I was never more proud to be an American.  We rose up out of the ashes of disaster, we honored our fallen, we helped those we could and prayed to our various gods for those we could not.  It was a heartbreaking time, but the heartbreak was tempered with love, strength and unity.  That is what my America is all about.

Right now, I don’t know what the fuck is happening but I no longer recognize my country.  I’ve been watching the abomination that is the 45th Presidency with the same feeling of heartbreak I had 15 years ago.  Sadly this time that heartbreak is only tempered with confusion and dismay.

What the holy hell is happening people??

America is not about walls; it’s about welcoming people to the ‘Land of Dreams’.  

America is not about banning people based on their beliefs; it was founded in the name of religious freedom.  

America has a dark and seedy history of racism and sexism but noble heroes like Abraham Lincoln, Susan B. Anthony, Fredrick Douglas (still doing great work) Martin and Coretta King and so many other champions - with their words, and their passion and their lives – fought for equality and won.  It was a hard fight (and it’s far from over) but America went from having racially segregated schools to being a place where I had the luxury of forgetting to tell my blind kid that people come in different colors - in less than 50 years.  

I don’t understand the notion that America needed to be great again, because I always thought it was pretty spectacular. 

I’d like to think that if America had a physical disability it would be blindness - just like justice, faith and love.  It’s supposed to be a place where your character matters more than your color.  Where personality matters more than nationality. Where the love that’s in your heart matters more than the gender of the one you love because it’s a nation that was founded in the name of freedom for everyone.  This kind of thinking may be idealism to the point of insanity but it was the good kind of insanity - the kind that pushes people to overcome bigotry, fear and hate. The kind of crazy that tears down walls, not builds them up.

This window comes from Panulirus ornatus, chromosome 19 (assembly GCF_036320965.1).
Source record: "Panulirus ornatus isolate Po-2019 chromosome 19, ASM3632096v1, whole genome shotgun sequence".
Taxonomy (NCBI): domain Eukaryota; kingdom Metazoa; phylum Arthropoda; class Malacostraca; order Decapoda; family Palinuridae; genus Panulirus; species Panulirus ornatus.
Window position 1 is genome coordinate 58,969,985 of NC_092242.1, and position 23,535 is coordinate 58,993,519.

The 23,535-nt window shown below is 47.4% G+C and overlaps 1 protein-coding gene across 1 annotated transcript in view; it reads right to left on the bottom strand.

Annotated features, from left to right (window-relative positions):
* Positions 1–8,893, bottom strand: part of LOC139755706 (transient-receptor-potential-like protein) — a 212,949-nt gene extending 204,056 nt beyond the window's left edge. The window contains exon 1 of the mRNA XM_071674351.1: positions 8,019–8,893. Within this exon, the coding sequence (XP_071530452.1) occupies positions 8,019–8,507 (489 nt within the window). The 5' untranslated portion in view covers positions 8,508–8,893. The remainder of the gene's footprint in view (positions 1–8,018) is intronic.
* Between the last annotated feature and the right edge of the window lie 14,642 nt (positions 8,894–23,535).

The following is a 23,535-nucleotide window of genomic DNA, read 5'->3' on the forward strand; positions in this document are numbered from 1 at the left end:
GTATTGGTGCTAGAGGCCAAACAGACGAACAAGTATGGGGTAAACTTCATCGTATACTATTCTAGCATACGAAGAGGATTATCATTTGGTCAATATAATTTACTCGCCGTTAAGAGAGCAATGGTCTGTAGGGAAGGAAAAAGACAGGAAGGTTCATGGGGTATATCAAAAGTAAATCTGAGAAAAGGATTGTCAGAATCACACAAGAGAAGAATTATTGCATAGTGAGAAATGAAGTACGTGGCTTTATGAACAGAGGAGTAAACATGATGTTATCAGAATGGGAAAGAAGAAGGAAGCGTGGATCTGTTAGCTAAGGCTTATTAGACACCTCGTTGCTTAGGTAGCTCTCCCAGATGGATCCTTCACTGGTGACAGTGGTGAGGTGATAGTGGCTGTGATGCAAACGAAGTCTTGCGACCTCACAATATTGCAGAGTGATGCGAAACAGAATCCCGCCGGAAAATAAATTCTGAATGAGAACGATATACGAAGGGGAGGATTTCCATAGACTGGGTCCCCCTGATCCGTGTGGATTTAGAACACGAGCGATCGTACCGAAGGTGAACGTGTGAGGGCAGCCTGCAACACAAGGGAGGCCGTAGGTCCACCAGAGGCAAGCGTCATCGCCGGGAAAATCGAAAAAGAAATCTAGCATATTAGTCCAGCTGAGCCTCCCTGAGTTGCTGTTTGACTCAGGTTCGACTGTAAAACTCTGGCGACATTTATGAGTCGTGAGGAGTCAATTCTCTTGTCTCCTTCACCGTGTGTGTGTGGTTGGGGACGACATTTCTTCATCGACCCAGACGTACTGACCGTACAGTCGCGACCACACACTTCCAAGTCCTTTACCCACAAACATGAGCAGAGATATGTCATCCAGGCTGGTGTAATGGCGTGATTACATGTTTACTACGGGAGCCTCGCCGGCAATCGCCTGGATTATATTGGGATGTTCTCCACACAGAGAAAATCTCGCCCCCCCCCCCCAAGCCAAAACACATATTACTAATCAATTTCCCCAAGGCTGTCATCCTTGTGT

We have entered an era of a new kind of crazy.  And sadly, America’s blindness has been replaced with incredible short sightedness.  In a time that we should be focused on globalization, we’re busy learning about alternative facts and honestly, I don’t know what to say.  I’m not even completely sure what my main point here is.  

I guess I just wanted you guys out there, in Egypt, France, Brazil, Nigeria, Pakistan, Russia, China, Canada, the US and beyond that what you see on the news these days is not my America and the vast majority of Americans stand beside me in my outrage and disbelief. We are resisting.  We are speaking out.  We are teaching our children that what’s happening right now is wrong and we are desperately hoping that this Presidency will be both short lived and remembered only as the cosmic joke that it is.